Breaking the Mould

I was recently asked to speak at an event for Asian Heritage month on the topic of Breaking the Mould at a high school. Here is an excerpt of some of my thoughts that I shared:

I think that my thoughts are best encapsulated in this quote by Socrates, who said:

The Secret to Change is to focus all of your energy not on fighting the old, but on building the new!

I have to remind myself of that quote from time to time, to ensure that I am keeping my momentum and energy focused in a positive and nurturing way. 

In terms of breaking the mould, I am going to briefly discuss who I am and some of the ways I have had the opportunity to break the mould:

  1. Who am I? 

Just by virtue of my background, I broke the mould!

My brother and I, when we were younger, came up with the following identifier:

Indo Caribbean Canadian – let’s break that down.  My father was born in India, my mother in Trinidad and I was born here in Canada. 

Growing up – I honestly did not know anyone with that type of background and in each of those respective communities – the South Asian community, as it is known now, and the Trinidadian community, we stood out as being different. 

And when you are younger – instinctively, you want to fit in and not stand out. 

But from a young age, I learned that I could not blend in and this happenstance of birth was always going to make me different.  So you either fight it or embrace it and I chose to embrace it.

And that goes to the first theme I want you to take away from my talk –

embrace your differences.  In fact – celebrate and highlight them!

Strength lies in differences, not in similarities.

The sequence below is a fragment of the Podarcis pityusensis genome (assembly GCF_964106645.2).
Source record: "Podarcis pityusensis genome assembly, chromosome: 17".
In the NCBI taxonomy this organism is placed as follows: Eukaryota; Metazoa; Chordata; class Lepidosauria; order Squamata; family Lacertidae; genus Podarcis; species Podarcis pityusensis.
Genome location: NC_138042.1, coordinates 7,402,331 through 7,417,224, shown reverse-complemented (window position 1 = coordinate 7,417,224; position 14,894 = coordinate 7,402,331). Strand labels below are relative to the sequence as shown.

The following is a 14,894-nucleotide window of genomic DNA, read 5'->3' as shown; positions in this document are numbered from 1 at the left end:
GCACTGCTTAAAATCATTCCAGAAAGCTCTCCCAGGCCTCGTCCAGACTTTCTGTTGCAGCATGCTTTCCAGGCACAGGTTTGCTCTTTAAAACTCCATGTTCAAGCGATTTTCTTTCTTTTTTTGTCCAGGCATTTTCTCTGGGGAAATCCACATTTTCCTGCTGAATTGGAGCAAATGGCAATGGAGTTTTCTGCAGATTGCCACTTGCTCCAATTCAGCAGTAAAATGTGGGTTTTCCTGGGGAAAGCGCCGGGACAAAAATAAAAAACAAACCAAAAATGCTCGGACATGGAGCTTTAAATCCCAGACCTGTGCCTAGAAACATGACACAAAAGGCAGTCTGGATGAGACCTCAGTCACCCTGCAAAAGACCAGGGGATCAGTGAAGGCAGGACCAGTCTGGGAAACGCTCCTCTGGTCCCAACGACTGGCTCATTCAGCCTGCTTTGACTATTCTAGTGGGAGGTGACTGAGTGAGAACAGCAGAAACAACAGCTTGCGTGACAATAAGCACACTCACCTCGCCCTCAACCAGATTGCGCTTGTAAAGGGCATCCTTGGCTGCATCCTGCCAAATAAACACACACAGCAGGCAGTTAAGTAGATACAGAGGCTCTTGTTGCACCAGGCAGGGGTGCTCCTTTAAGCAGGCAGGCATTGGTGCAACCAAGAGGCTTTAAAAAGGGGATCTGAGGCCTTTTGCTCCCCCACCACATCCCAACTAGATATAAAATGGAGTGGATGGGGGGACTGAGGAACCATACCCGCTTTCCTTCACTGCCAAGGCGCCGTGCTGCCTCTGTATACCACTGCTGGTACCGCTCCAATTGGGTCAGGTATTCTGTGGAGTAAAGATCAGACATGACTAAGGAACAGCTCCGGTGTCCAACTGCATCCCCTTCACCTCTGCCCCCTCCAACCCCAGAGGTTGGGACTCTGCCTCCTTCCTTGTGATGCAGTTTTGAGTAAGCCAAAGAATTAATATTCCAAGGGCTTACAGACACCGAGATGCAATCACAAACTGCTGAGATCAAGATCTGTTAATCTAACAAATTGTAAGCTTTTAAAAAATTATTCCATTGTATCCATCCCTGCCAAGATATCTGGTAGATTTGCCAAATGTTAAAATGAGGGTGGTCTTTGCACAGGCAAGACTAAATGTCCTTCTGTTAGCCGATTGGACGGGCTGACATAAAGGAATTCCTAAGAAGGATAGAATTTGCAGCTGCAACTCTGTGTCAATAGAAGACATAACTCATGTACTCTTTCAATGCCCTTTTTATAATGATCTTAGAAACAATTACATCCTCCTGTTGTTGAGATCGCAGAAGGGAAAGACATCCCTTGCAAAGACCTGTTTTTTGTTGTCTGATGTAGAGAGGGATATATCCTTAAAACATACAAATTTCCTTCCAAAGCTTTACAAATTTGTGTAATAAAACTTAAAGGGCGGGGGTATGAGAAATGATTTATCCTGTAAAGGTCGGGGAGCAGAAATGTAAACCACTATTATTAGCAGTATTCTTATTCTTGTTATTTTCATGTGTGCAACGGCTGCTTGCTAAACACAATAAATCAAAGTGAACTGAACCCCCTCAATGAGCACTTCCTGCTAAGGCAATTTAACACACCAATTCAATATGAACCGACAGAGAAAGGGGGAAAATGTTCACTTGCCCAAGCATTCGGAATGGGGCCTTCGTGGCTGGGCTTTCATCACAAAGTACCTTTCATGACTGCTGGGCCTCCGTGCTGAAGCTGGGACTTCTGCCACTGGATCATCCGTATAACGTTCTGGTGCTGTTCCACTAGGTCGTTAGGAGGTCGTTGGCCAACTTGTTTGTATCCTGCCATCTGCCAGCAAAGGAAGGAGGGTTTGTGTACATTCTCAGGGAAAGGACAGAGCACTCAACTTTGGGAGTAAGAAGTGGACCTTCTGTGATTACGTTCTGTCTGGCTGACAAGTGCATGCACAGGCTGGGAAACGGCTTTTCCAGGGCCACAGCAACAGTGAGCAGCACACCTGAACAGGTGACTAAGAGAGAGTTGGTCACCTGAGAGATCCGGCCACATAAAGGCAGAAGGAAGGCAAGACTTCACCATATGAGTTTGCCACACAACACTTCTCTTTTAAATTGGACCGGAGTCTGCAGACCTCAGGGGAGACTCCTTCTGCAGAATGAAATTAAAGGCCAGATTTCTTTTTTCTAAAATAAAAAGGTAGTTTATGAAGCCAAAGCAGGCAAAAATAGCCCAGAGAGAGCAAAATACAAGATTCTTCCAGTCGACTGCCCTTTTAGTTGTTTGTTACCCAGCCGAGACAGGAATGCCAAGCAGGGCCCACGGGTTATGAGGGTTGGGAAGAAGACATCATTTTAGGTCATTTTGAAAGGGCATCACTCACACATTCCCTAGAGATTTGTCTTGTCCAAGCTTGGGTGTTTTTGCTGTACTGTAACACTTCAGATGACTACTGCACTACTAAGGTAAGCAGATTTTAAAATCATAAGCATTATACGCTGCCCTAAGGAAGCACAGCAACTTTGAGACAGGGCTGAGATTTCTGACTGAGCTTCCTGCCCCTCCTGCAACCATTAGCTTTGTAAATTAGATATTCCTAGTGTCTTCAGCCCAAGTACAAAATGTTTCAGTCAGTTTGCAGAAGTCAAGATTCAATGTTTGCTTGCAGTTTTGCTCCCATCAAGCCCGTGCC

Stephen Covey

That is part of what makes me unique.  I have learned to navigate the world with this lens and it helps me see the world in a different way.  What does that mean – it means I bring a different point of view to any table I sit at, because of this foundational background.  And I don’t shy away from it – I can’t.  Just looking at me, you can tell that I have different complexion.

I have been in an era, where authenticity, celebrating our unique view points and finding commonalities has been emphasized and I am proud to be a part of that – but there is still a lot of work to be done and I see a lot of change continuing with your generation moving through.    

I was proud to have had a lot of firsts – the first South Asian/Trinidadian partner at my previous firm, the first female South Asian/ Trinidadian partner at my current firm, the first female president of the South Asian Bar Association.  And I am happy to have been the first but I want the world to reach the point that when you are ready to join whatever profession or vocation you are interested in, you will be breaking the mould with your excellence and for no other reason.